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(NewsNation) — President Joe Biden said “it’s going to take years” for Florida to “recover and rebuild” after Hurricane Ian ravaged the state last week.

Biden met with Florida Gov. Ron DeSantis, one of his most prominent Republican critics, in the aftermath of the hurricane to coordinate recovery efforts. Biden said in his remarks Wednesday that he and DeSantis had “one job and one job only” which was to “make sure the people of Florida get everything they need to fully and thoroughly recover.”

Biden pledged to put politics aside, saying that federal, state and local governments will work together to help rebuild homes, businesses and lives.

“This is about America coming together,” Biden said Wednesday. “And I really mean it, America coming together.”

Hurricane Ian has resulted in at least 84 people confirmed dead, including 75 in Florida, as hundreds of thousands of people wait for power to be restored.

Biden planned to meet Wednesday with residents and small business owners in Fort Myers, Florida, and to thank government officials for providing emergency aid and removing debris. He will spend most of his time in some of the areas that have been hit hardest by the hurricane.

The trip will be broken into three parts. First, Biden and first lady Jill Biden will take a helicopter tour of the area, where they’ll survey the damage in Fort Myers, specifically from overhead just to see all of the damage there.

Then, once they land, they’re going to meet with local, state and federal officials, including FEMA Director Deanne Criswell and DeSantis. The president will also meet with local residents who have lost their homes and some local business owners to see how Ian has impacted them and how the recovery effort is going.

Before heading back to the White House, Biden will conclude his trip with remarks. White House sources told NewsNation that his remarks will be an affirmation of the White House’s commitment that they are going to continue to provide aid and resources to Florida to the extent that it needs in order to recover.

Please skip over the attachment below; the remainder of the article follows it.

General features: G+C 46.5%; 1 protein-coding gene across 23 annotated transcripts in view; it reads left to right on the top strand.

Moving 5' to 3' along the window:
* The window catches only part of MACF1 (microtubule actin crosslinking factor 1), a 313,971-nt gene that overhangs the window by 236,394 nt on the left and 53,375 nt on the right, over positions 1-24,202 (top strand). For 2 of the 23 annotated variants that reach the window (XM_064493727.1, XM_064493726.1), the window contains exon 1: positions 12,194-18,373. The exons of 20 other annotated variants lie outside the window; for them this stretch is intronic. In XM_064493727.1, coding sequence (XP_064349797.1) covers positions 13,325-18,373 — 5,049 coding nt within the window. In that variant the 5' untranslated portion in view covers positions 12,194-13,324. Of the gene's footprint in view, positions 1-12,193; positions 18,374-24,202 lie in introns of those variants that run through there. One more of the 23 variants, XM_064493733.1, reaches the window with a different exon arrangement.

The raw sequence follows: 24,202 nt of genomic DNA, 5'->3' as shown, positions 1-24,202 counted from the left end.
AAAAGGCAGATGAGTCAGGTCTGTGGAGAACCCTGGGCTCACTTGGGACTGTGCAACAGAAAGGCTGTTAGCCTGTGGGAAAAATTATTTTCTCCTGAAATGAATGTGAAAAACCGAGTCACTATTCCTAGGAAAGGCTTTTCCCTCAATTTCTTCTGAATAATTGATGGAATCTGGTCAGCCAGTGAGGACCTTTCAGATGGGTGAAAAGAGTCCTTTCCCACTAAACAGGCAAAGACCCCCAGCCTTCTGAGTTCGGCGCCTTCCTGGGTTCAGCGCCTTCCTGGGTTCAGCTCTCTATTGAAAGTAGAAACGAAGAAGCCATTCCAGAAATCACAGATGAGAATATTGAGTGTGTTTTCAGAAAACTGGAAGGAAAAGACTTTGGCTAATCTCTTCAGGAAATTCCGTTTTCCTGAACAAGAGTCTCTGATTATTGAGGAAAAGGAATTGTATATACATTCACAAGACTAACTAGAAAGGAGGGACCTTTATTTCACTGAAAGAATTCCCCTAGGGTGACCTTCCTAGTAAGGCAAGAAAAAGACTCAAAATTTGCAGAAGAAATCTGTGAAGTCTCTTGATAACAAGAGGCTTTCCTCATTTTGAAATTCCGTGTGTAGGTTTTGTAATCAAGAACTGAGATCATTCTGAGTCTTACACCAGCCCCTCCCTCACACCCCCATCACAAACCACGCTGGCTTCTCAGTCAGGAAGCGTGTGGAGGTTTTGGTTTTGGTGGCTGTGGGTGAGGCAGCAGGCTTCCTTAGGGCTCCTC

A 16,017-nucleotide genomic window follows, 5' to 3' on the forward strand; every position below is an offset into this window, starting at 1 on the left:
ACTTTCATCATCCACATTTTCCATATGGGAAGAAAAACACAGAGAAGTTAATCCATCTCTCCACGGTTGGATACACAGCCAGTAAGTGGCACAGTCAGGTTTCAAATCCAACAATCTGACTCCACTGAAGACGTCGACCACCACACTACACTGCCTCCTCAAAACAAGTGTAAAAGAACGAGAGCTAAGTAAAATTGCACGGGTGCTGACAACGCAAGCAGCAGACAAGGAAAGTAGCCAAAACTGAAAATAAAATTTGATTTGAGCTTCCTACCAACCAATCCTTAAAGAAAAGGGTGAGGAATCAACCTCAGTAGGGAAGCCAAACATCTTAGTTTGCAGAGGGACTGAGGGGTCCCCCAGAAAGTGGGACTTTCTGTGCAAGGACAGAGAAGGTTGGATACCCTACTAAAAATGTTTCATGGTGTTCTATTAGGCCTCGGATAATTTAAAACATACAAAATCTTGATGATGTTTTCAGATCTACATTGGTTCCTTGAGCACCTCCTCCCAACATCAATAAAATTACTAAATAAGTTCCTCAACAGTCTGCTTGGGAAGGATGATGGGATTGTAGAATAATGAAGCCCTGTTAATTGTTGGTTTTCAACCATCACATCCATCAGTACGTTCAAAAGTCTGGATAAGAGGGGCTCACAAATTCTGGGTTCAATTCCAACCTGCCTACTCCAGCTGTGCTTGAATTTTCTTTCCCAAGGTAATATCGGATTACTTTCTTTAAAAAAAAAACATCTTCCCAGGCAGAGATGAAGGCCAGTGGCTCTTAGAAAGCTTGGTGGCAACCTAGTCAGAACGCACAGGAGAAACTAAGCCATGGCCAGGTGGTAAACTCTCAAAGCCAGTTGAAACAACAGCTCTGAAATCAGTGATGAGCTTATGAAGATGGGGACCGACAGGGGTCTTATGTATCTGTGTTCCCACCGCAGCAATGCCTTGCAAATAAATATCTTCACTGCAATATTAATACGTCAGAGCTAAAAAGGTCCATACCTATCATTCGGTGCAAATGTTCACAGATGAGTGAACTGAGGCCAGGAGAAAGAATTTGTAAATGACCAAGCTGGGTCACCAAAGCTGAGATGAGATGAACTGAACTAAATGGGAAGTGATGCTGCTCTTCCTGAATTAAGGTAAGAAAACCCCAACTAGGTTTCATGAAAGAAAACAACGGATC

But many Florida residents are still without power and are unable to access food and water.

Biden typically waits to visit the scene of a natural disaster, to ensure his presence and the fleet of vehicles that accompany him will not hinder the rescue efforts.

Before the storm hit, the president had intended to visit the Florida cities of Orlando and Fort Lauderdale last week, where he planned to stress his efforts to strengthen Social Security and Medicaid. Biden has accused Sen. Rick Scott of wanting to end both programs by proposing that federal laws should expire every five years, although the Florida senator has said he wants to preserve the programs.

Biden and DeSantis have put politics aside and they’ve worked well together, but their meeting today will draw many eyes to see how the two will act together just weeks before the midterm elections.

Biden and DeSantis have had a multitude of differences in recent years over how to fight COVID-19, immigration policy and more. In recent weeks, they tussled over the governor’s decision to put migrants on planes or buses to Democratic strongholds, a practice that Biden has called “reckless.”

DeSantis has shown command of the details of the hurricane’s progress and recovery, what FEMA is giving certain areas and what’s happening on the ground.

The hurricane changed the purpose and tone of Biden’s first trip to Florida this year.

DeSantis confirmed Tuesday he’d be meeting with Biden in the hurricane zone and he praised the administration’s Federal Emergency Management Agency for declaring an emergency before Ian made landfall.

“That was huge because everyone was full steam ahead. They knew they had the ability to do it,” DeSantis said. “We appreciate it. I think FEMA’s worked very well with the state and local.”

The Associated Press contributed to this report.